The NLC pleads with the FG to stop a 40% electricity tariff hike, scheduled for July 1, 2023, highlighting its detrimental effects on consumers, especially the economically vulnerable.
The Nigeria Labour Congress (NLC) is urging the Federal Government to halt the planned 40% hike in electricity tariffs scheduled to commence on July 1, 2023.
Callous and Insensitive: The Proposed Electricity Tariff Hike The NLC denounces this potential hike as both callous and insensitive, shedding light on the dire ramifications this move could have on consumers, particularly those least equipped to handle such financial strain.
Insufficient Service Delivery: A Thorn in the Consumers’ Side
The NLC cites various alarming issues, key among them being insufficient service delivery.
Despite a range of support, service providers have not yet met the 5000 megawatts (MW) threshold, a shortcoming that leaves many consumers in the dark—literally and figuratively.
The Threat of Covert Tariff Increases
Additionally, the NLC expresses its worry over covert tariff increases happening without any prior announcement—a move that not only breaches regulations but also indicates a worrying lack of oversight.
This unpredictability could saddle consumers with new, higher rates as early as August 2023.
The Domino Effect: Hardships for Ordinary Nigerians
The NLC also paints a concerning picture of the aftermath of the tariff increase.
As businesses and other entities adapt their prices or rates to keep up with the new tariff, the ordinary Nigerian citizens will bear the brunt of these financial pressures, leading to extreme hardship.
Socioeconomic Safeguards: Nigeria’s Missing Link
In its plea, the NLC outlines a grim scenario where every Nigerian seems to be fending for themselves, with scant regard for others.
They draw attention to the numerous other costs and tariffs that Nigerians have to contend with, including rising school fees in tertiary institutions and increases in privately-owned establishments.
The Hobbesian Nightmare: Life in Nigeria
Reflecting on these escalating costs and the looming tariff increase, life in Nigeria is taking on a Hobbesian nature—solitary, poor, nasty, brutish, and short.
In stark contrast, market economies, which the market fundamentalists seek to emulate, have robust socio-economic safeguards in place, a luxury Nigeria does not currently possess.
The Plea for Collective Safety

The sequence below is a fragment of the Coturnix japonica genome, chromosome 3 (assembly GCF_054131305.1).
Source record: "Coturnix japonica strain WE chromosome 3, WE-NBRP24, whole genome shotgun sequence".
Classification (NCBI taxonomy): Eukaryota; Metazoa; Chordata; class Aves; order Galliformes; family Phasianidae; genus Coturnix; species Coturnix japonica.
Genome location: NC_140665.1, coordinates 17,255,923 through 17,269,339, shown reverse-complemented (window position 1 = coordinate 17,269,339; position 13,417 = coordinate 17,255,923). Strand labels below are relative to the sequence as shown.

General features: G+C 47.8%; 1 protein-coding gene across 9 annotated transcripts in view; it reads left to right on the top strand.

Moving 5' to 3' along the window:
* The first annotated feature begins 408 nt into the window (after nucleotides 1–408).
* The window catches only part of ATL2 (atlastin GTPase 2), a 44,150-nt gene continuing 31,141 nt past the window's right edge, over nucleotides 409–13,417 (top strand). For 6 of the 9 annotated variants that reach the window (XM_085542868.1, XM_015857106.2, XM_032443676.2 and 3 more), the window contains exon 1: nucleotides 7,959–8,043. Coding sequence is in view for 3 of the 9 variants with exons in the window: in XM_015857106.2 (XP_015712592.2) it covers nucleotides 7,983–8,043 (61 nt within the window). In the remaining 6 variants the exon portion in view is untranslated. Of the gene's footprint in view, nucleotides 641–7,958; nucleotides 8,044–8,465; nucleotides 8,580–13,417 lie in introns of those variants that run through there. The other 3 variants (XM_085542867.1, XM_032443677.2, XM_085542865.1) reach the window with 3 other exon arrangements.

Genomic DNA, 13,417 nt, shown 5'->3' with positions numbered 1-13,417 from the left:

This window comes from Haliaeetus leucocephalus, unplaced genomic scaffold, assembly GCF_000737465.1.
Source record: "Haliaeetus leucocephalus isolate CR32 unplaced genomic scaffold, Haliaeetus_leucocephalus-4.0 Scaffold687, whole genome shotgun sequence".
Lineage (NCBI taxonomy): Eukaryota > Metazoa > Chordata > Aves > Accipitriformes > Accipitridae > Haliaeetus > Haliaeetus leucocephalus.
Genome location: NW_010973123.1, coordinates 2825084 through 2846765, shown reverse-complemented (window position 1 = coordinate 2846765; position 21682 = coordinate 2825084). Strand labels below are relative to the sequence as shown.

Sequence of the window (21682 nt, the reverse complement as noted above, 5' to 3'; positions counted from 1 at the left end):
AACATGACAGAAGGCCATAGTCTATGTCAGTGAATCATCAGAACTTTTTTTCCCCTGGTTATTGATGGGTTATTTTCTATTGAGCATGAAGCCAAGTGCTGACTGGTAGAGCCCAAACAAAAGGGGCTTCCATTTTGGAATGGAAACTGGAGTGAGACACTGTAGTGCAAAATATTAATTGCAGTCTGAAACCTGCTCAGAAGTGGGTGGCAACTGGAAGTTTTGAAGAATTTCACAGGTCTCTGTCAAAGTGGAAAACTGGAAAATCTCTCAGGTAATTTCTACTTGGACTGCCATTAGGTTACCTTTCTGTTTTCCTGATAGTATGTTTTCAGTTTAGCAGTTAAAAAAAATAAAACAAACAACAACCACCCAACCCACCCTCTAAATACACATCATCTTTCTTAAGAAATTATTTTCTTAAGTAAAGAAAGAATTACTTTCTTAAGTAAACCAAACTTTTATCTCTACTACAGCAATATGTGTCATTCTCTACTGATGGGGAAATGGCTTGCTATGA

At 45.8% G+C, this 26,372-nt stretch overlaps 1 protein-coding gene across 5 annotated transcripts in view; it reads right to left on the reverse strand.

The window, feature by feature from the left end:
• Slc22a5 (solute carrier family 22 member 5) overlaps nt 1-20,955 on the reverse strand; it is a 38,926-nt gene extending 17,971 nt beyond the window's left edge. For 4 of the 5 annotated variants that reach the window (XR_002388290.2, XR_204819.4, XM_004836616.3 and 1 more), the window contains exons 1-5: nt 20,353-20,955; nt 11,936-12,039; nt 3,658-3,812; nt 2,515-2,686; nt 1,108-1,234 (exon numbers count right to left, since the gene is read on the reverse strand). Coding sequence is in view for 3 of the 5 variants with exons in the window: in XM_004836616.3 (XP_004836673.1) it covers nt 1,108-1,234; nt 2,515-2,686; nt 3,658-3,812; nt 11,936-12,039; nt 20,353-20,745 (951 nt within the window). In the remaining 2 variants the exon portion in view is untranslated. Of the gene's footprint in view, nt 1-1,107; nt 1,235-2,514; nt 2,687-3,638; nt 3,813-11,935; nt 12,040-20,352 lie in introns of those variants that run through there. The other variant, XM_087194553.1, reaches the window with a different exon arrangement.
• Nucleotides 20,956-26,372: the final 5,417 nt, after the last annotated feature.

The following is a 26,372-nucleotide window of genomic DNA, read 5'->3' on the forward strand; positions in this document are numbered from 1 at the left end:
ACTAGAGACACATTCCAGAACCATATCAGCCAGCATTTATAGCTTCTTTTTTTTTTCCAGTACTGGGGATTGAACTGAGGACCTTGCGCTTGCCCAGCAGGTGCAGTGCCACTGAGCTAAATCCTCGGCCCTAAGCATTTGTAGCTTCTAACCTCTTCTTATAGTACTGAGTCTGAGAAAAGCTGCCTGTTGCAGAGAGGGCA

Given this precarious state of affairs, the NLC advises the government to shelve the proposed electricity tariff hike, arguing that this act of compassion would contribute to the nation’s collective safety.
An Inside Look: The Q1 2023 Electricity Report
The Q1 2023 Electricity Report from the National Bureau of Statistics (NBS) reveals some interesting figures.
The number of metered customers in Nigeria rose to 5.31 million during this period—a significant increase suggesting preparation for impending tariff adjustments.
Revenue Boost for Distribution Companies
In contrast, distribution companies have witnessed a substantial revenue boost, collecting N247.33 billion in the highlighted period, a growth of 20.81% compared to the first quarter of 2022.
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What is the proposed electricity tariff increase?
The Federal Government plans to implement a 40% electricity tariff increase starting July 1, 2023.
Why is the NLC opposing this increase?
The NLC is opposing the increase on the grounds that it’s insensitive and harmful to consumers, particularly those in economically vulnerable situations.
What are the concerns raised by the NLC about service providers?
The NLC criticizes service providers for their failure to meet the 5000 megawatts threshold, despite receiving various forms of support.
What is the NLC’s view on the socio-economic situation in Nigeria?
The NLC believes that Nigeria lacks sufficient socio-economic safeguards, resulting in increasing hardship for ordinary Nigerians.
What is the significance of the Q1 2023 Electricity Report?
The report indicates an increase in the number of metered customers and a significant revenue boost for distribution companies, suggesting preparations for impending tariff adjustments.